In all of the correspondence I’ve had on this subject over the last eight or nine months, one of the things I’ve kept saying is that it isn’t my intention to undermine the work of the Design Group. I’d been told very little about the work that they had done, but I thought that if it were good then it could be used to bring about just such a motion as to lead to what I propose and I didn’t think it out of the realm of possibility that their work might start us off in facilitating just such a three year discussion process as I’ve described.

My view on that has changed somewhat today.

It is my opinion that not only the process which led to its formulation but the Design Group as a group is not fit for any purpose at all. It is my opinion that the existence of the design process and its imposition on General Synod last year is and has always been a stalling tactic. It is my opinion that the Design Group considers LGBT people to be Other. It is my opinion that this has not been and will not be a transparent process. It is my opinion that the Design Group is not a safe space for people who happen to be gay, and that furthermore both the Design Group itself and any space or conversation that it tries to facilitate will potentially be a dangerous space for people who happen to be gay.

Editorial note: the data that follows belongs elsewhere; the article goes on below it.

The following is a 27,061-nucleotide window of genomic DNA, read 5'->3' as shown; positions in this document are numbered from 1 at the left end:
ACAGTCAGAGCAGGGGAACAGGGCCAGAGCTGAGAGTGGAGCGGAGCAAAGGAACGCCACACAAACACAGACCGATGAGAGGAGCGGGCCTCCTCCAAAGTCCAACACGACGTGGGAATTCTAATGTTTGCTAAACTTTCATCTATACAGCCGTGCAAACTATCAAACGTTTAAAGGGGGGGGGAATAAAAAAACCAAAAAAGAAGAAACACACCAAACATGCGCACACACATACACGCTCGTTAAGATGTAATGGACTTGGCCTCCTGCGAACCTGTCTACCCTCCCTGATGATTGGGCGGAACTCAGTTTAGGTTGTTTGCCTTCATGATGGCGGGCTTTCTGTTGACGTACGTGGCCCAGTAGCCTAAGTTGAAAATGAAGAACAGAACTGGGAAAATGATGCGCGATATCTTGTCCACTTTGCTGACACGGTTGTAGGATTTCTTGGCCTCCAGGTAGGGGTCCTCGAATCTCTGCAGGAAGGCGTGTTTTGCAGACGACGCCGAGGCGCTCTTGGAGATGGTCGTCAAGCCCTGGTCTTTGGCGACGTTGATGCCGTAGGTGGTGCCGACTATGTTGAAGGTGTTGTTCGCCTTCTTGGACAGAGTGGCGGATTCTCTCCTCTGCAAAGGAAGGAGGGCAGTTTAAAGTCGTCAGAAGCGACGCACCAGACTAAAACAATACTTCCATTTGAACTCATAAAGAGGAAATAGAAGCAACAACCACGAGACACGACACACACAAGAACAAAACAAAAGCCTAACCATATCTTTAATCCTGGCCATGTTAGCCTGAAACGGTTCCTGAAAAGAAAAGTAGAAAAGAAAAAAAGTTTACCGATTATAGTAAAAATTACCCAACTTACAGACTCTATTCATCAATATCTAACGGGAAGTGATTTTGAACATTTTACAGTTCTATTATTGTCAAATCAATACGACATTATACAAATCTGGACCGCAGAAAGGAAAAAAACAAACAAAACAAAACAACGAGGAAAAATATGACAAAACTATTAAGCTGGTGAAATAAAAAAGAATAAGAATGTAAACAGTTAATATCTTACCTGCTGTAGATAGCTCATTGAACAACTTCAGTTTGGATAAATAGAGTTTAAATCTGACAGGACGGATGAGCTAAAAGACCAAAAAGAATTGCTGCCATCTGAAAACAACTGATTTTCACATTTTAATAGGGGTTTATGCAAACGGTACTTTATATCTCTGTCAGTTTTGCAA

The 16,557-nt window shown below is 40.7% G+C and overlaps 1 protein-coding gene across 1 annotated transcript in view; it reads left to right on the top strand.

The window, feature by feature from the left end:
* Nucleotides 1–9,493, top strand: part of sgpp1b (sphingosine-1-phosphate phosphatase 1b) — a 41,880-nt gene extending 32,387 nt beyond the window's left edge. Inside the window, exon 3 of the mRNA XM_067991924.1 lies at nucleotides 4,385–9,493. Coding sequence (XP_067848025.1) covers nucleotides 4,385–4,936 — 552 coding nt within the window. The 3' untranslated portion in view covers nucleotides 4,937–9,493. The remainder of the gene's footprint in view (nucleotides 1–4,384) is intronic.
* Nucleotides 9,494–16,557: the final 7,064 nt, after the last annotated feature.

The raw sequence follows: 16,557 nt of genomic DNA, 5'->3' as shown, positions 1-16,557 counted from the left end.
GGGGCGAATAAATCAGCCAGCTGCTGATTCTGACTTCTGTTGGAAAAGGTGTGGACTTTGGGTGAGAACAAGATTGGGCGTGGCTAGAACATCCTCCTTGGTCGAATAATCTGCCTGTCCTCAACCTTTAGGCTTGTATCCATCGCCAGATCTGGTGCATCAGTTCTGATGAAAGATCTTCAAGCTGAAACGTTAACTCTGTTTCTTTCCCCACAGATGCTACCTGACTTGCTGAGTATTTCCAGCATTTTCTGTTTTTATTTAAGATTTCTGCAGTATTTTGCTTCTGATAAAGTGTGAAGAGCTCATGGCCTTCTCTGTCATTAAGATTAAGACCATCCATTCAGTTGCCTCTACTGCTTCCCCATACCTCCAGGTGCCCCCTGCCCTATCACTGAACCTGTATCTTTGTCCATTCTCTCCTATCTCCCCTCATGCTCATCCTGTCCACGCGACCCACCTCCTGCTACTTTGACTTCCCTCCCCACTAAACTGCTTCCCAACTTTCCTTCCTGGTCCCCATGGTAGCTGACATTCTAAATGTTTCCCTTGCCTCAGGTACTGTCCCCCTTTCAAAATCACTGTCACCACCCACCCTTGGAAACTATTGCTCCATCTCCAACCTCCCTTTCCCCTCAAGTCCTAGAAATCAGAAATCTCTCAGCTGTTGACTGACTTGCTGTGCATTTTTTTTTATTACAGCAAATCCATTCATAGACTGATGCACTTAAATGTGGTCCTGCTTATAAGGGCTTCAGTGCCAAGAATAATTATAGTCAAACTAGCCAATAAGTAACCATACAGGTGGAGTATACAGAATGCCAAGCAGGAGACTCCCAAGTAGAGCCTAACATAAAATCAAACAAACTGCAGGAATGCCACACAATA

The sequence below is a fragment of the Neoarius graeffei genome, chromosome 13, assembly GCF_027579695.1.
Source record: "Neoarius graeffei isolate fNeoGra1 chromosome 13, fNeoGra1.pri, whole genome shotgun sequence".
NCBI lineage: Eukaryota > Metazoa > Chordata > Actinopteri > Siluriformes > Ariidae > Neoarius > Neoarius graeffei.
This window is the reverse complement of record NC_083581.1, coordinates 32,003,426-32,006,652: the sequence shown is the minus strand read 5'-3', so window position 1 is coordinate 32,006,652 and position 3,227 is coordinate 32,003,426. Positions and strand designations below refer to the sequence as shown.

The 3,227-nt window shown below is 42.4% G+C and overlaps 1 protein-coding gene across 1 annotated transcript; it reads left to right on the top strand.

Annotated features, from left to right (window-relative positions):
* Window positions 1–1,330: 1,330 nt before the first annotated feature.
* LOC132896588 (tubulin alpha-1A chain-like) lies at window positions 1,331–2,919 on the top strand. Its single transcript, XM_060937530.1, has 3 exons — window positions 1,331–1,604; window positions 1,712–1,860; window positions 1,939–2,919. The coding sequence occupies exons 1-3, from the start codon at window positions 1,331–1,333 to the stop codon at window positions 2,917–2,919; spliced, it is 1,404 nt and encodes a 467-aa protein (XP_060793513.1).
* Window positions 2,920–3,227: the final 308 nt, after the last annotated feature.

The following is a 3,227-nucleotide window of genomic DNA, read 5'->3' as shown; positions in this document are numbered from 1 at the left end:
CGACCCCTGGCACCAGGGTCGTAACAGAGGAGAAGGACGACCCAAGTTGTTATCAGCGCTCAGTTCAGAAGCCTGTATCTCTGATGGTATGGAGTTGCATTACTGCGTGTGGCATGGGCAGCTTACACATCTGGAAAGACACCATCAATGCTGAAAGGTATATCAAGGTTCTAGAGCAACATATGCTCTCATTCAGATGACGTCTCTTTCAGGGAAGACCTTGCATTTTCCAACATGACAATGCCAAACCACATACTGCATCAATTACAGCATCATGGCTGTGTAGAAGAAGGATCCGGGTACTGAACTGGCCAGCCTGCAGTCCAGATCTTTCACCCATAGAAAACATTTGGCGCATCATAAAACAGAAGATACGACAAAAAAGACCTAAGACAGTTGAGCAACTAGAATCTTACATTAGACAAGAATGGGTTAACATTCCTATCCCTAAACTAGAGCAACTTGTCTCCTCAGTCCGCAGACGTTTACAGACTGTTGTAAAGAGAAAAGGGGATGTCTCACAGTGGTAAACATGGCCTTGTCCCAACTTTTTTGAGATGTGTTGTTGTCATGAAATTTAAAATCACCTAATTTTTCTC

I am tired of being talked about as if I am not there. I am tired of LGBT people being talked about as though we are not Christians, as though there are no LGBT people in our churches or in our rectories or on our Synods. I am angry that when these conversations take place, they are of a tone and with a presumption that a conversation about same-sex marriage is about Other People, that it is not about the marriages of people who are in the room, and that a conversation about gay bishops is about Other People, that it is not about the careers of people who are in the room. I am so tired of standing up just to remind them that I am not an abstract concept.

I believe that this is a process with no credibility and that if the Province continues to pursue something so deeply flawed and so very unsafe that that will raise questions about the credibility of the Church.

For consider this:

You cannot claim to be working to provide a safe space for conversation if you demonstrably have no understanding of what a safe space means to LGBT people.